Separately, Iranian President Hassan Rouhani said Trump's repudiation of an international nuclear deal reached in 2015 was "illegal" and Iran would not easily yield to Washington's renewed campaign to strangle Iran's vital oil exports.

In May, Trump pulled the United States out of the multilateral deal concluded before he took office, denouncing it as one-sided in Iran's favour. On Monday, he said that he would be willing to meet Rouhani without preconditions to discuss how to improve relations.
Iran's foreign minister said that Washington should blame itself for ending talks with Tehran when it withdrew from the nuclear deal.

"U.S. can only blame itself for pulling out and leaving the table...Threats, sanctions and PR stunts won't work," Mohammad Javad Zarif said in a tweet.

The foreign ministry spokesman said Trump's offer to negotiate with Tehran contradicted his actions as Washington has imposed sanctions on Iran and put pressure on other countries to avoid business with the Islamic Republic.

"Sanctions and pressures are the exact opposite of dialogue," Bahram Qasemi was quoted as saying by Fars news agency on Tuesday.

The head of the powerful Revolutionary Guards equally dismissed Trump's tentative offer, saying the Islamic Republic was not North Korea.

"Mr Trump! Iran is not North Korea to accept your offer for a meeting," Guards commander Major General Mohammad Ali Jafari was quoted as saying by Fars News agency.

"Even U.S. presidents after you will not see that day," he added.

The head of Iran's Strategic Council on Foreign Relations said Tehran saw no value in Trump's offer, made only a week after he warned Iran it risked dire consequences if it made threats against Washington.

"Based on our bad experiences in negotiations with America and based on U.S. officials' violation of their commitments, it is natural that we see no value in his proposal," Kamal Kharrazi was quoted as saying by the semi-official Fars news agency.

The Strategic Council on Foreign Relations was set up by Supreme Leader Ayatollah Ali Khamenei to help formulate long-term policies for Iran.

NO MEETING PLANNED

Trump's move to force Iran into new negotiations has for now reunited Iranian hardliners who opposed the nuclear deal and pragmatists like Rouhani who championed it to Iran's economically crippling stand-off with Western powers.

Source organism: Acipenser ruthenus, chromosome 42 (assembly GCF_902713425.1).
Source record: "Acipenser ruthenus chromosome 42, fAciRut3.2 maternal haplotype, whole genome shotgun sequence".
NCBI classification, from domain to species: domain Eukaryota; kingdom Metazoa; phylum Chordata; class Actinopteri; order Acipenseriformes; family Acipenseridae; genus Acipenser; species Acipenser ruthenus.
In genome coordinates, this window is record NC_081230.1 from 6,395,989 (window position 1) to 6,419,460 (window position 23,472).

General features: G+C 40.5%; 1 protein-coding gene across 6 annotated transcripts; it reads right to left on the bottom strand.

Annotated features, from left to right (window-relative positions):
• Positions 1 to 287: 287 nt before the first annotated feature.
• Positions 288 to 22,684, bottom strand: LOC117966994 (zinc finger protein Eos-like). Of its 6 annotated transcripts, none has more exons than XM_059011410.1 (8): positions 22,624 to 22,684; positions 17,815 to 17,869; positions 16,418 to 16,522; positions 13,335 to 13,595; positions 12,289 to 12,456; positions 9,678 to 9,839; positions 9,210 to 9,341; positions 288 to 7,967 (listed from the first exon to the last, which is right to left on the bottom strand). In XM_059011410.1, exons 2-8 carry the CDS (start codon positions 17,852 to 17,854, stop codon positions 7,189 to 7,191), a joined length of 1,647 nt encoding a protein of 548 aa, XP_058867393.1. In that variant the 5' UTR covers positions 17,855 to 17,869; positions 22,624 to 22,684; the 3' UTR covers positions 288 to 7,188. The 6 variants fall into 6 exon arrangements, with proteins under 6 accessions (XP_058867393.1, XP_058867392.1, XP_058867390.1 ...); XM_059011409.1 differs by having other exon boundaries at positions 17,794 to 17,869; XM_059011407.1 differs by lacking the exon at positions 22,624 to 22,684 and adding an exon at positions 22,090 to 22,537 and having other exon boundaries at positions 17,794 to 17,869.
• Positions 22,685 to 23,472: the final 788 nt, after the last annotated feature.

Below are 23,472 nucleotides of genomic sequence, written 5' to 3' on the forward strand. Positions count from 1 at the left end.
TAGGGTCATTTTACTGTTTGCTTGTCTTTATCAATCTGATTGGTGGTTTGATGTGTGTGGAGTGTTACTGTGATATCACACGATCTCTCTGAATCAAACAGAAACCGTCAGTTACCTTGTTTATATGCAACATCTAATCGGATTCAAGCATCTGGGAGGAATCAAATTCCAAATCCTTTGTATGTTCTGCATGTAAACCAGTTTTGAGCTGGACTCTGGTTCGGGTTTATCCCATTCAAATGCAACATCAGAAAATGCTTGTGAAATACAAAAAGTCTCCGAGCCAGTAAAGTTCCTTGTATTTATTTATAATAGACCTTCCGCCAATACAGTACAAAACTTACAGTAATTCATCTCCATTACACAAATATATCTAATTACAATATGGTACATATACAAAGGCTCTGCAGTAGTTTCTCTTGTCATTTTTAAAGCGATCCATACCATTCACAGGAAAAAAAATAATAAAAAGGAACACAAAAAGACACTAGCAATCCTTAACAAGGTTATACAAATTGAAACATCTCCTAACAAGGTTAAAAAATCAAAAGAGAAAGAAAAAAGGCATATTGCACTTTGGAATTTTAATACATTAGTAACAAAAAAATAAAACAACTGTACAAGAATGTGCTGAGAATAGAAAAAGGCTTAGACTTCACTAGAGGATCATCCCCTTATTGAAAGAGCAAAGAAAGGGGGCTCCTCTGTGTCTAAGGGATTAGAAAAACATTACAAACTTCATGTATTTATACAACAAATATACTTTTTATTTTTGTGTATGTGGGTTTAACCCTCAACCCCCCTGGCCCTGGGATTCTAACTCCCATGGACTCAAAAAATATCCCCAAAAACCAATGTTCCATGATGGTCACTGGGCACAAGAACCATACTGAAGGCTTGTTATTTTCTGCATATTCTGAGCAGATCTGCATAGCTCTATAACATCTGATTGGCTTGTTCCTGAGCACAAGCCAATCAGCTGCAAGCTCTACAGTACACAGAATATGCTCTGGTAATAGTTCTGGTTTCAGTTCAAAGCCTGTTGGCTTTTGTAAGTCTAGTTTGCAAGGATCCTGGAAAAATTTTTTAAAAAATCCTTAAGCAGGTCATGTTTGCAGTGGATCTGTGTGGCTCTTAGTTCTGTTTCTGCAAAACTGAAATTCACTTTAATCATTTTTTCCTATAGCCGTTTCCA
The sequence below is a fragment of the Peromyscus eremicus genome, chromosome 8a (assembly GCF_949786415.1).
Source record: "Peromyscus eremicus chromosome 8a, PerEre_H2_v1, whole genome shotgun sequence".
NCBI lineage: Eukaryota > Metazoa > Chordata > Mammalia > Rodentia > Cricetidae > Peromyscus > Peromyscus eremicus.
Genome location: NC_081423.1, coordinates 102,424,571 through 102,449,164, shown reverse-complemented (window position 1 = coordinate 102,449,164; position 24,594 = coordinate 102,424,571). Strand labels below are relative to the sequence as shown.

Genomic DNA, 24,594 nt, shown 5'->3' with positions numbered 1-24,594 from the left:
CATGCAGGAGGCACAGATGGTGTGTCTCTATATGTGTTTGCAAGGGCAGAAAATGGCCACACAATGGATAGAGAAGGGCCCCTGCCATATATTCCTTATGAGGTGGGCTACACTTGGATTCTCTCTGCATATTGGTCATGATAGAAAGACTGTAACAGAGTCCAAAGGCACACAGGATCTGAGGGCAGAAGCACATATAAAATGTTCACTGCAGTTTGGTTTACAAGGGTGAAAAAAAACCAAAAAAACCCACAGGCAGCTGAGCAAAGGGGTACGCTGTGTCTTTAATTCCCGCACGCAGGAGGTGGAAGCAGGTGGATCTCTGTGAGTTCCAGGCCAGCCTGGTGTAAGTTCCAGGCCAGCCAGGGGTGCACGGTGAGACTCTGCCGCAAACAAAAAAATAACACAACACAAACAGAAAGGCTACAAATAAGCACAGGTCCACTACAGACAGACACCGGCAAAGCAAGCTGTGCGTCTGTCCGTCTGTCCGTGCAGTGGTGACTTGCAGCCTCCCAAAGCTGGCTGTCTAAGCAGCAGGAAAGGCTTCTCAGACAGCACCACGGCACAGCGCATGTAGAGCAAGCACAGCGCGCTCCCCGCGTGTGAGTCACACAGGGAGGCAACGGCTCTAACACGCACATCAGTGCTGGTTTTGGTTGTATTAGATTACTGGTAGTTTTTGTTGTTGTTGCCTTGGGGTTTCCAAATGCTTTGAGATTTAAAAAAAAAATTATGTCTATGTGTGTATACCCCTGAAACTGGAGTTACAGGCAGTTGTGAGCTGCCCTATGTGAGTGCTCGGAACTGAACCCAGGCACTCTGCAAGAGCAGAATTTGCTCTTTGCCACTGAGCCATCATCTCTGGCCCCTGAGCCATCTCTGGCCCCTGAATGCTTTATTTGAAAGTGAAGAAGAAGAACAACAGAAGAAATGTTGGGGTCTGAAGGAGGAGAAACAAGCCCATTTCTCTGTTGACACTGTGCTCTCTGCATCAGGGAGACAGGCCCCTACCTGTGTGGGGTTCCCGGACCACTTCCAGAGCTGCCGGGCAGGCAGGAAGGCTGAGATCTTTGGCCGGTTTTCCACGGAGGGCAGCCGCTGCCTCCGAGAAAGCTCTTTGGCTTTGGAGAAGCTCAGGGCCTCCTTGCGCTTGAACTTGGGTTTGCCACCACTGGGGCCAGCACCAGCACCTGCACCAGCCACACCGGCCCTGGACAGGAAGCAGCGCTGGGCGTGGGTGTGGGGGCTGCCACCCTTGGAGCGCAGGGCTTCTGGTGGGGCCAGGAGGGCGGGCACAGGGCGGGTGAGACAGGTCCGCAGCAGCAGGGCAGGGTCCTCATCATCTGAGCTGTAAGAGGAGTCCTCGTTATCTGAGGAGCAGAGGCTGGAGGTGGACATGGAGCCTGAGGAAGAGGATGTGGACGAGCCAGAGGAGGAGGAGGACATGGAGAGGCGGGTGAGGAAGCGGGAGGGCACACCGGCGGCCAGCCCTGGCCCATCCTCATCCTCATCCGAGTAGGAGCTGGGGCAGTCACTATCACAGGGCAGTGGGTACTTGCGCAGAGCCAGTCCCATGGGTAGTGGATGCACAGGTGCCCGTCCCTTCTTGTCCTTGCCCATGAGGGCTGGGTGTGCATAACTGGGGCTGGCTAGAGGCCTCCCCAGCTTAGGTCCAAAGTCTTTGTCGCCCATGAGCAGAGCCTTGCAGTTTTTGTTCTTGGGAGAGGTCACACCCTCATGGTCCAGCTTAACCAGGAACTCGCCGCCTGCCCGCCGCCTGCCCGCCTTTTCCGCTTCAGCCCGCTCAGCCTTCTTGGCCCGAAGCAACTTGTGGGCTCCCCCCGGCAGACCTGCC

Ali Motahari, the deputy speaker of parliament who is seen as part of the moderate camp, said that to negotiate with Trump now "would be a humiliation".

"If Trump had not withdrawn from the nuclear deal and not imposed sanctions on Iran, there would be no problem with negotiations with America," he told state news agency IRNA.

A senior State Department official said on Tuesday U.S. Secretary of State Mike Pompeo will not meet with his Iranian counterpart during a meeting of Southeast Asian nations in Singapore this weekend.

Israel, which opposed the nuclear deal and encouraged Trump to withdraw from it, seems not concerned with the U.S. offer to meet Iranian leaders.

A senior Israeli official told Reuters on Tuesday: "Israel is in continuous contact with the American administration. Senior American officials have stated that there is no change in America's firm policy on Iran."

Under the 2015 deal, the fruit of Rouhani's efforts to ease Iran's international isolation to help revive its economy, Iran curbed its nuclear programme and won relief from U.N. and Western sanctions in return.

NUCLEAR PACT IN JEOPARDY

Trump condemned the deal in part because it did not cover Iran's ballistic missile programme and involvement in Middle East conflicts. He reactivated U.S. sanctions, the most all-encompassing measures against Iran, and warned countries to stop importing Iranian oil from Nov. 4 or risk U.S. penalties.

European signatories to the deal have been searching for ways to salvage it but cautioned Tehran that they may not be able to persuade many investors not to bolt from business with Iran to avoid U.S. punishment.

Rouhani said during a meeting with Britain's ambassador on Tuesday that after what he called the "illegal" U.S. withdrawal from the nuclear deal, "the ball is in Europe's court now".

He added, "The Islamic Republic has never sought tension in the region and does not want any trouble in global waterways, but it will not easily give up on its rights to export oil."